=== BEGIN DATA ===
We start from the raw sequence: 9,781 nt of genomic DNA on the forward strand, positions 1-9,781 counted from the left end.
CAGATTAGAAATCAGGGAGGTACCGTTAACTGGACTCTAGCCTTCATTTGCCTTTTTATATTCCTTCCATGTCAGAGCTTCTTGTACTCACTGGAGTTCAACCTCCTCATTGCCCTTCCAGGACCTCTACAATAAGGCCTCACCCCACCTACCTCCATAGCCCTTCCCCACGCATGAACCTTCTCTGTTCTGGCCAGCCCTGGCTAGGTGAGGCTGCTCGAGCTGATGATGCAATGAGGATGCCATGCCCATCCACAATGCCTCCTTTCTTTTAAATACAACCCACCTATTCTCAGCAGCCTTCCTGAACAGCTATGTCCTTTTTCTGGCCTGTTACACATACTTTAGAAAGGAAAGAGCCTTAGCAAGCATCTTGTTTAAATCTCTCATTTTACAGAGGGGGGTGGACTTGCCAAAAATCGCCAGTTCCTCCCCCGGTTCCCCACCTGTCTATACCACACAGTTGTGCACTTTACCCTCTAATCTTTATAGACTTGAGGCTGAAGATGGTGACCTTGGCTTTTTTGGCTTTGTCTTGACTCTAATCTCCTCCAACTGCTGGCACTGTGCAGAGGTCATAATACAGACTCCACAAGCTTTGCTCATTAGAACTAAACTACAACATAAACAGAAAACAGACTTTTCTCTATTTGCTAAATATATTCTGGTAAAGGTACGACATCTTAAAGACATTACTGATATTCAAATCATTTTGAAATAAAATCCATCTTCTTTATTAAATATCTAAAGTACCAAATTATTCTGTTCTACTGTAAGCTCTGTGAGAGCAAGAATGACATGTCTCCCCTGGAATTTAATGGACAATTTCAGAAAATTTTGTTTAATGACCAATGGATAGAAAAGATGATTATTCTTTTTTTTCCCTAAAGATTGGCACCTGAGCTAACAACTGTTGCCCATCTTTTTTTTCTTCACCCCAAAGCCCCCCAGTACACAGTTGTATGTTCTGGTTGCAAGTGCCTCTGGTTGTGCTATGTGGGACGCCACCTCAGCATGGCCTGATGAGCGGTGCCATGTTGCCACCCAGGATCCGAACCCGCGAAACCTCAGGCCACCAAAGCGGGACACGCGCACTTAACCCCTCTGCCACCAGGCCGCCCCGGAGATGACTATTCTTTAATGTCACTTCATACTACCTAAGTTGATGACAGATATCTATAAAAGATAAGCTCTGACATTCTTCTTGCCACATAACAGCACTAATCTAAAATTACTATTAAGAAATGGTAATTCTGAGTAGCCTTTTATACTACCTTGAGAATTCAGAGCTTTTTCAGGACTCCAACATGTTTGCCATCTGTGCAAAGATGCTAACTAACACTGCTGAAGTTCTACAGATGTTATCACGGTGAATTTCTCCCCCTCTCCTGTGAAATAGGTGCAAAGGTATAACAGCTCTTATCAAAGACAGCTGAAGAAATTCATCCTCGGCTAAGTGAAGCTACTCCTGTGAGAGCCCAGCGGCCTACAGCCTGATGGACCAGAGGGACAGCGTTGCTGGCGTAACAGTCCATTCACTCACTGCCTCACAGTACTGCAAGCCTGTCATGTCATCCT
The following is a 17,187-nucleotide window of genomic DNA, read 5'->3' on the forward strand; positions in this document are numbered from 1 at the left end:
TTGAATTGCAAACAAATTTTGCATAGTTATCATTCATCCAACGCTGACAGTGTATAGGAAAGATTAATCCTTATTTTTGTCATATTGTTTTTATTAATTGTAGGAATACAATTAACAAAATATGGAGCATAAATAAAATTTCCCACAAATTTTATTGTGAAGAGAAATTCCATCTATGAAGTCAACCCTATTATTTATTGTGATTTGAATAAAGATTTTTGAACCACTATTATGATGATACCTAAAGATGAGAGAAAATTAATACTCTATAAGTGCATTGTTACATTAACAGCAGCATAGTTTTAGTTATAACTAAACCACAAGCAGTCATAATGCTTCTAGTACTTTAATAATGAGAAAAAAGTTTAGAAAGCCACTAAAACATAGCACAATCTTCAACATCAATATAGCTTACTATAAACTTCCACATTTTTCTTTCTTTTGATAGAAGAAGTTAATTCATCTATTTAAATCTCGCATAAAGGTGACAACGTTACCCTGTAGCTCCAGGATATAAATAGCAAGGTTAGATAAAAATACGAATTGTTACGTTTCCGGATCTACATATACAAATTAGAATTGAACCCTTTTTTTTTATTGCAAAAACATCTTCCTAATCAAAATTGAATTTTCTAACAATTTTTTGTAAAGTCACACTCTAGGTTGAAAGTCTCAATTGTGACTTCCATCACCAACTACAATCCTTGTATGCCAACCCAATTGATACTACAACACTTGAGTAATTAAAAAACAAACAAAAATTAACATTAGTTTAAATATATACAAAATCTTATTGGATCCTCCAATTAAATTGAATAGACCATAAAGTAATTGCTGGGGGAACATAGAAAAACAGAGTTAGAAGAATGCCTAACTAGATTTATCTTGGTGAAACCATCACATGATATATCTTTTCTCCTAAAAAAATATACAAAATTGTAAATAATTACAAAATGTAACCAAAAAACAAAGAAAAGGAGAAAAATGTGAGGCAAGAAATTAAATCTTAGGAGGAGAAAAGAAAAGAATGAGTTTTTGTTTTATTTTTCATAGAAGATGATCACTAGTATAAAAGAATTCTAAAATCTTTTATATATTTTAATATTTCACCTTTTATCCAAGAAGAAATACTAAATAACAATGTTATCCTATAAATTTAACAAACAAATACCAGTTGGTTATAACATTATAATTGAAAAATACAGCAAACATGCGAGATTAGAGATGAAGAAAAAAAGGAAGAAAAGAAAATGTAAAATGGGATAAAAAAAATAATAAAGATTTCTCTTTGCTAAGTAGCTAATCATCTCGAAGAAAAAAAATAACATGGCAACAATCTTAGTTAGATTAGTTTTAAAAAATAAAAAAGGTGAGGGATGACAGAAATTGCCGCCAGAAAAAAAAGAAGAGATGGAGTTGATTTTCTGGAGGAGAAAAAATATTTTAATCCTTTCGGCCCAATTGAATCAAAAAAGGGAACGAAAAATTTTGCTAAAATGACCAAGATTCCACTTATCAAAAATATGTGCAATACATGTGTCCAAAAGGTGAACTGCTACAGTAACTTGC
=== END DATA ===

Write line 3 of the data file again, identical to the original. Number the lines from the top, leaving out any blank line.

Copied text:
The following is a 17,187-nucleotide window of genomic DNA, read 5'->3' on the forward strand; positions in this document are numbered from 1 at the left end: